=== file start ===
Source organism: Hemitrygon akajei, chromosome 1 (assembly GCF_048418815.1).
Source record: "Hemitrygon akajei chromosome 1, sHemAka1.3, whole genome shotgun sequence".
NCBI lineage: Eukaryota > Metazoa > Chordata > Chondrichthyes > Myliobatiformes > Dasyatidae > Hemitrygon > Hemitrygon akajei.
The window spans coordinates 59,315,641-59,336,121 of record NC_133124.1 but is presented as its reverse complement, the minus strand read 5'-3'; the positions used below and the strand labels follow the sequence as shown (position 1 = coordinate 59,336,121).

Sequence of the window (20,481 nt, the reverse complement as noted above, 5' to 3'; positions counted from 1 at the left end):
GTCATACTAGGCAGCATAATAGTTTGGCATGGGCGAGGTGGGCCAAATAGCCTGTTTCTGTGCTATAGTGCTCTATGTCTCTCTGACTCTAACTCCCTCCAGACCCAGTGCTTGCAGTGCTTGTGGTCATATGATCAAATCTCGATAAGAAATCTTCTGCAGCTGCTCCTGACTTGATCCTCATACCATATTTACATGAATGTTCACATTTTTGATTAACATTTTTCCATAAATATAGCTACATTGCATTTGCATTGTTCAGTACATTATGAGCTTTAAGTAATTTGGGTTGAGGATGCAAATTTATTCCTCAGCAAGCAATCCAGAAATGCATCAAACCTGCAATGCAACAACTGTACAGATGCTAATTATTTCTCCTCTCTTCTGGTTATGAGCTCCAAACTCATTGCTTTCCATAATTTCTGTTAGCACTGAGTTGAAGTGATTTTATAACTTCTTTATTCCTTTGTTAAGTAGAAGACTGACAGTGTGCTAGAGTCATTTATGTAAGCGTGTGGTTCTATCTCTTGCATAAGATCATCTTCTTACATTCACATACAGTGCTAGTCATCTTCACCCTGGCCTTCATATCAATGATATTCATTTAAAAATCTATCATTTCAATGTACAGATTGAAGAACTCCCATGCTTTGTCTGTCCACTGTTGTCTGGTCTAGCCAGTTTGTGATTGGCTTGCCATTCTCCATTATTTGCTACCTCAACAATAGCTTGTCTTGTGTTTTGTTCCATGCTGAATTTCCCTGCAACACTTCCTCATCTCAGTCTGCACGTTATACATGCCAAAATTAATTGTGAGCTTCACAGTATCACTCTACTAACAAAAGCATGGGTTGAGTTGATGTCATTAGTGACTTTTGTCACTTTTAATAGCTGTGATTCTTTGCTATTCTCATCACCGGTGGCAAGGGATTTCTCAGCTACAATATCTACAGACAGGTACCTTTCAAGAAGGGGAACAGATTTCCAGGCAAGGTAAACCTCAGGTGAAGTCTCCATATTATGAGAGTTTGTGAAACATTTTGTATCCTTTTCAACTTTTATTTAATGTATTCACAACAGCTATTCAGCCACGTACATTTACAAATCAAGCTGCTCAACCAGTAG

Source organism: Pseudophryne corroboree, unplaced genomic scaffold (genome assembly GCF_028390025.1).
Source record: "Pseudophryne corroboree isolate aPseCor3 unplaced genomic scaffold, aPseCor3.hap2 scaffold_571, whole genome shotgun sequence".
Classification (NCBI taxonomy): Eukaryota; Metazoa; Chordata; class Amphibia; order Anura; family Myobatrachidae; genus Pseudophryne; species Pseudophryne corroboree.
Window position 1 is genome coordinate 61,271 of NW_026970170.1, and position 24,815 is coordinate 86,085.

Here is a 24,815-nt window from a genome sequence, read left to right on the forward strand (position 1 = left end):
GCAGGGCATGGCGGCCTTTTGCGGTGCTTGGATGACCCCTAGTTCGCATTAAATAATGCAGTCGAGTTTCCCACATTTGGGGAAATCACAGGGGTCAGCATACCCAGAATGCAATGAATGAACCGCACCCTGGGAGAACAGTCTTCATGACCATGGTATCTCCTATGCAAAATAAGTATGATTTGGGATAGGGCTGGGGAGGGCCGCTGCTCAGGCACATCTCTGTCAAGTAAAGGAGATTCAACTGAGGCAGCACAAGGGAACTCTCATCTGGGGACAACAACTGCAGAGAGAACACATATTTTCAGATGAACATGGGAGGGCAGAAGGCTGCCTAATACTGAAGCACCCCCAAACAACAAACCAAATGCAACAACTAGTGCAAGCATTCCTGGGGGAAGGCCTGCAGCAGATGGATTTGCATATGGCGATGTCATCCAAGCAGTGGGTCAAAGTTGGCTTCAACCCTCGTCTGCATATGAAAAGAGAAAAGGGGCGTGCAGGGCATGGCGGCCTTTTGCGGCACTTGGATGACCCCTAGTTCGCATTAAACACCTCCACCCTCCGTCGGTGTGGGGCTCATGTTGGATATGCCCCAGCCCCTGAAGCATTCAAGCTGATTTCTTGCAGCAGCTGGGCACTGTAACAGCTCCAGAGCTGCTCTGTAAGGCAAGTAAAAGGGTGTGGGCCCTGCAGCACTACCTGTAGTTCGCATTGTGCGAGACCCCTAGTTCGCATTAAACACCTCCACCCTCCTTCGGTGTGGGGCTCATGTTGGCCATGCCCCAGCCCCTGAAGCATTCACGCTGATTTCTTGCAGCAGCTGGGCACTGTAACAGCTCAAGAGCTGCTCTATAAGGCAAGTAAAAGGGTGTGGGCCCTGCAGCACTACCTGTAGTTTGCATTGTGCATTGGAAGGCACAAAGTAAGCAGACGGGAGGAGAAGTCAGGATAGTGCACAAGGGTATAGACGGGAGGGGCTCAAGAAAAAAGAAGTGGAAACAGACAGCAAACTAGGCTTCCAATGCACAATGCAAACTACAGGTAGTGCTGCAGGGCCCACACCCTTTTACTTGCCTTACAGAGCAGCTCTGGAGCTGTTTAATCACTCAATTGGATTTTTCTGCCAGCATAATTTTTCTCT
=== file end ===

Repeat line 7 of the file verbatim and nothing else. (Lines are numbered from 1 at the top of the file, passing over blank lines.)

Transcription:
Source organism: Pseudophryne corroboree, unplaced genomic scaffold (genome assembly GCF_028390025.1).